I observed this — only apparently culturally-rooted — inescapability of fashion when I noticed how Greta Thunberg (whom I greatly respect) says she would never buy new clothes, as there is always someone she could borrow or otherwise get some used clothes from. While she says that and does that, there are now people who sympathetically observe Greta Thunberg’s choices of clothes, including the yellow raincoat she often wears, and who perceive those choices as a style statement by Greta or, you could argue, a fashion statement in itself.
Once you do a simple search for ‘Greta T-Shirt’ on Google, Amazon, Depop or Etsy, you realise also that while Greta may have no interest in fashion, fashion certainly has a huge interest in Greta. This manifests itself in thousands of clothes with her face or some of her famous quotes printed or embroidered on them.
Before having played a global role in fashion publishing myself, I would probably have explained this fashion phenomenon around Greta as an indicator of fashion’s somewhat vicious and inescapable ability to co-opt even its fiercest critics. Today, I see this with more nuance. Our human inability to completely ignore how someone dresses is not only cultural but probably also instinctual and tied to those four basic human needs of ours that ensure our very survival: tools, shelter, food, clothes.
We may just have forgotten how vital, how close to our instinctual reflexes our need for clothes is because — I assume — most of us here in this group simply have never experienced not having any.
For the last few months and after having left Condé Nast, I have been studying the climate crisis full-time in a fellowship at the Reuters Institute at Oxford University. I am especially interested in the role that journalism plays and could play in this accelerating crisis.
Most of the time now, I am looking at the climate crisis as a question of emissions and polluters, of policy and taxation and as a question of consumer behaviours and media narratives.
And, as with any topic, the longer I study this crisis, the more multi-faceted, the more overwhelming and unstructured it can appear at times.
In my quest then to find something like a ‘mental grid’ through which to structure this crisis and order my thoughts, I find it most helpful to frame the climate crisis as a question that needs to be as basic and instructive as possible.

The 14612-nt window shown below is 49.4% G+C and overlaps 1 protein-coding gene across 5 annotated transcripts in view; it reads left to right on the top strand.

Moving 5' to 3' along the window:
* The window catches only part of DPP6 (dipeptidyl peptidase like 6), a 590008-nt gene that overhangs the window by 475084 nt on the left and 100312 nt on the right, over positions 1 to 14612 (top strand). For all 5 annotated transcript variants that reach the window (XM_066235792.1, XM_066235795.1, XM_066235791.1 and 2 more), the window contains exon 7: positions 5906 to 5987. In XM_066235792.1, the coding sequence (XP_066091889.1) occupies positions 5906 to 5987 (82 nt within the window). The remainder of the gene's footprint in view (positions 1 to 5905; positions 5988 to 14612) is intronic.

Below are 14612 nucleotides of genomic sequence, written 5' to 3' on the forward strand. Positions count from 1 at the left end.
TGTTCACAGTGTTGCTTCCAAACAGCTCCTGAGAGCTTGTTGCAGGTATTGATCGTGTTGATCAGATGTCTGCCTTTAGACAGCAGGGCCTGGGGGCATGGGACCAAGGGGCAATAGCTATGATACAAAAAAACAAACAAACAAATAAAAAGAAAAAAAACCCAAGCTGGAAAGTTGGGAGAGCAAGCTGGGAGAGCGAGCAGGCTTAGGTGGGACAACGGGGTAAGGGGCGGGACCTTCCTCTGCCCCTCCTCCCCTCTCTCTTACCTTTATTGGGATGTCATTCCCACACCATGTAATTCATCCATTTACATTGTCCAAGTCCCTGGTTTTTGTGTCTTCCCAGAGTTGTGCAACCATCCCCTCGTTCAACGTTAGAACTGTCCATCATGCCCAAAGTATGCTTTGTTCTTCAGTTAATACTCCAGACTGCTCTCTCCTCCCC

That question then is: Humanity has had and always will have four basic needs: Tools, Shelter, Food, Clothes. How can we re-think, re-evaluate, re-engineer and — as this also involves culture and spirituality — how can we re-dream the ways in which we satisfy these four basic needs so that we don’t. keep destroying the ability of us humans and of all other species to live on this planet?
It will be from answering this question that fashion will either find new legitimacy or slowly lose it: the question of how to completely re-think fashion, re-evaluate it normatively, re-engineer it materially and re-dream it spiritually and aesthetically
The old fashion system is going to break as we are becoming more aware of the crisis our natural world is in. Yes, there will always be wealthy people who will buy anything. But as any fashion label executive will tell you, for fashion and luxury to thrive, you need much more than only a set of wealthy buyers, you also need a much wider culture and middle class in which fashion and their brands can resonate. As more people are beginning to realise now that we are running out of time in fighting the climate crisis, the fashion industry will still have no shortage of people who could afford to buy luxury fashion, including in China, but fashion is still at risk of losing the societal respect and resonance this industry needs in order to appeal to its wealthy buyers and in order attract and retain the creative talent it depends on to produce fashion.
I often wonder if the fashion industry itself has fully understood how fundamental that shift and its crisis of legitimacy already are
Over the last five hundred years, fashion had different reasons to exist and to philosophically legitimise itself. The more feudalistic and class-conscious an era was, for instance, the more it relied on fashion as an indicator and delineator of classes.